This essay argues that rather than form groupings based only on India’s comfort level with certain countries or individuals leading them, as is the case now, New Delhi must push to create, as well as institutionalise, groupings based on certain clear principles. While membership can be ‘open’, it is only if these principles are accepted that membership should be possible. And the central organising principle of any new grouping in the Indo-Pacific must be that of respect for the idea of a ‘free and open Indo-Pacific’, which, in turn, must be based on respect for international law, including UNCLOS. The essay uses a Chinese prism – specifically, Chinese views of the Indo-Pacific and the Quad – to argue why such an Indian approach will be more effective in deterring aggressive Chinese behaviour in the region and perhaps, even further afield.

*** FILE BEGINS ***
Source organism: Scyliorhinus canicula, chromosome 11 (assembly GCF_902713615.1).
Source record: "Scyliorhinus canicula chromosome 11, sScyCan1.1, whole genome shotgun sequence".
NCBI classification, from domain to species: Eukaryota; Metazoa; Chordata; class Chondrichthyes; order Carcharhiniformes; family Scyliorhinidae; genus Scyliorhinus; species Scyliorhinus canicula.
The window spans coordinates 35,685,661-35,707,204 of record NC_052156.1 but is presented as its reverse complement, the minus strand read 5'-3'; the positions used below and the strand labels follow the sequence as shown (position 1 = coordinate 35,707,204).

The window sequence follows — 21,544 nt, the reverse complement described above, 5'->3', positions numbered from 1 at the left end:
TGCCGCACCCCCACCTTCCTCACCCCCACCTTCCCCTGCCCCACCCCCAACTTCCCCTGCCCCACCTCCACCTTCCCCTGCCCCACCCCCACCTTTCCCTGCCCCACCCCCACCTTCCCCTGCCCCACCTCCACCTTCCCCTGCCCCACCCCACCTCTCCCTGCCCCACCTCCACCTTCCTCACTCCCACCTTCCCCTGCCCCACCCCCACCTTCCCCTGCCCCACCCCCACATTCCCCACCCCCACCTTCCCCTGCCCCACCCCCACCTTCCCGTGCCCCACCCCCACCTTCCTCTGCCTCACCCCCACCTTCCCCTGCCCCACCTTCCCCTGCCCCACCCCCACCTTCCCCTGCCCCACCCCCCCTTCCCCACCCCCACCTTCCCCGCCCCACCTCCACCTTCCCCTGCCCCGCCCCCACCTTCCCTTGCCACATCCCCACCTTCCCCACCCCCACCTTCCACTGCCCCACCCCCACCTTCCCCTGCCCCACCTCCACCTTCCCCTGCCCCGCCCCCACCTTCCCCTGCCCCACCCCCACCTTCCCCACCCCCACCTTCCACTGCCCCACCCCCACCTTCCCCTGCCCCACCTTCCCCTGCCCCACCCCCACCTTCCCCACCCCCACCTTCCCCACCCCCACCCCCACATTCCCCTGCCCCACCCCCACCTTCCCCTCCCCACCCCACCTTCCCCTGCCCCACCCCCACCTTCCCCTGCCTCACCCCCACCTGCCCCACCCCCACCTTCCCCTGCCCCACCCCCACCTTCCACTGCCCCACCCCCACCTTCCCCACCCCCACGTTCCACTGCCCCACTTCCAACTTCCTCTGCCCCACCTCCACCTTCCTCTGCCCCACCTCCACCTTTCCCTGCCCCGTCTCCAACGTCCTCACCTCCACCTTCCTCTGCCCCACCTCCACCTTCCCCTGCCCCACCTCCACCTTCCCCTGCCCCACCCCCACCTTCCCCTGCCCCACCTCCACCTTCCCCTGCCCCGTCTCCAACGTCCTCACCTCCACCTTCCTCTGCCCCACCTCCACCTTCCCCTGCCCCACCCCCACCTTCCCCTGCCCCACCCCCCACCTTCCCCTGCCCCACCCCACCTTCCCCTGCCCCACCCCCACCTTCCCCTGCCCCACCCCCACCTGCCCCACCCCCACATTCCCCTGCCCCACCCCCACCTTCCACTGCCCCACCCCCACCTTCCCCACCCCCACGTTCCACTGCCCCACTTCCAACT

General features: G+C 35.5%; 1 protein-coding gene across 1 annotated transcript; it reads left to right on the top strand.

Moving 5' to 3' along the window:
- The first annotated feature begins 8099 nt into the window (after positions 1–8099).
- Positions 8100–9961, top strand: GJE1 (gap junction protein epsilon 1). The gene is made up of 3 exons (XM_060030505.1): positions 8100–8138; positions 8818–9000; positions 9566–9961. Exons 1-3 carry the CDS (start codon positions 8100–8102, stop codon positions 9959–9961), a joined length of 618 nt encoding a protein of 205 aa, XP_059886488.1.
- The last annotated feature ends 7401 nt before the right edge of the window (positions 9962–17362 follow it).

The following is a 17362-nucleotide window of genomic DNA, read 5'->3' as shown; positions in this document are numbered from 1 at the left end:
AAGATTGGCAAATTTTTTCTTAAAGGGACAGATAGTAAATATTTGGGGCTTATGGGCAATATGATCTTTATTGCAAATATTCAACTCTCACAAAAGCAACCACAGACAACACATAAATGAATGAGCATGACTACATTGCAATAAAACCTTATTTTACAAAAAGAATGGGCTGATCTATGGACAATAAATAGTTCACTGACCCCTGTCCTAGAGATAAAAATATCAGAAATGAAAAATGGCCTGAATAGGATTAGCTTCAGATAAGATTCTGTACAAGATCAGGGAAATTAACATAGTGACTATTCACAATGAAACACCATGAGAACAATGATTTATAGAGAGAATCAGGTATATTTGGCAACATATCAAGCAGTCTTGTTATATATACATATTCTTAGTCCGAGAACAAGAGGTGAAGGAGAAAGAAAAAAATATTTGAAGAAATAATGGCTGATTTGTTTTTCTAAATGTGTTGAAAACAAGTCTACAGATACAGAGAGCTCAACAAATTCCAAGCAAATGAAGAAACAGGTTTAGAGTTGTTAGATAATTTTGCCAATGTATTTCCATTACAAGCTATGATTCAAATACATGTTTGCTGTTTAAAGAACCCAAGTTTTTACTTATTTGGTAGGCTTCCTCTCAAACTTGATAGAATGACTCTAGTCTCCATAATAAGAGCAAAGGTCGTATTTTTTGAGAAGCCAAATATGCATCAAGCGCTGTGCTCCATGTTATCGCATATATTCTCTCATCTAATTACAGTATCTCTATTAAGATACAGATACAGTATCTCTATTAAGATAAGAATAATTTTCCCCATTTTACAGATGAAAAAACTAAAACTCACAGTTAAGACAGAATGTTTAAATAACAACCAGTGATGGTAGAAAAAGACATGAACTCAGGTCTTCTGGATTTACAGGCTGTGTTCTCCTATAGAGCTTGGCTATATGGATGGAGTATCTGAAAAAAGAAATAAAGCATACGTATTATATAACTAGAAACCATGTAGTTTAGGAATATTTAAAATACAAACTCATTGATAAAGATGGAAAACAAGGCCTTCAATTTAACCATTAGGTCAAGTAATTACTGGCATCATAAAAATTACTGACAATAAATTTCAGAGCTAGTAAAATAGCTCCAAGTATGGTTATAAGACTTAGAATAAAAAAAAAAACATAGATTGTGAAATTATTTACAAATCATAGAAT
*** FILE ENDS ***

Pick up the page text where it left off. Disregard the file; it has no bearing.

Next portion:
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This article was originally published as Jabin T. Jacob, ‘Let the Quad Die: Towards Greater Indian Leadership in the Indo-Pacific’, National Maritime Foundation, 17 July 2019.

A shorter version of this article was also published earlier as Jabin T. Jacob, ‘India must create and lead a new regional grouping to replace Quad’, Moneycontrol.com, 12 June 2019.

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Borders Comparative Politics Foreign Policy

Modi’s Indonesia Visit: China in the Mix

Indian Prime Minister Narendra Modi’s visit to Indonesia at the end of May 2018 followed that of Chinese Premier Li Keqiang to the Southeast Asian nation earlier the same month.[1] The Modi visit is a significant step not just for the bilateral relationship but in clarifying what India’s strategy is in the region. It is, therefore, important to both understand China’s impact on the India-Indonesia bilateral relationship and what it is that India is up against in converting the rhetoric into action.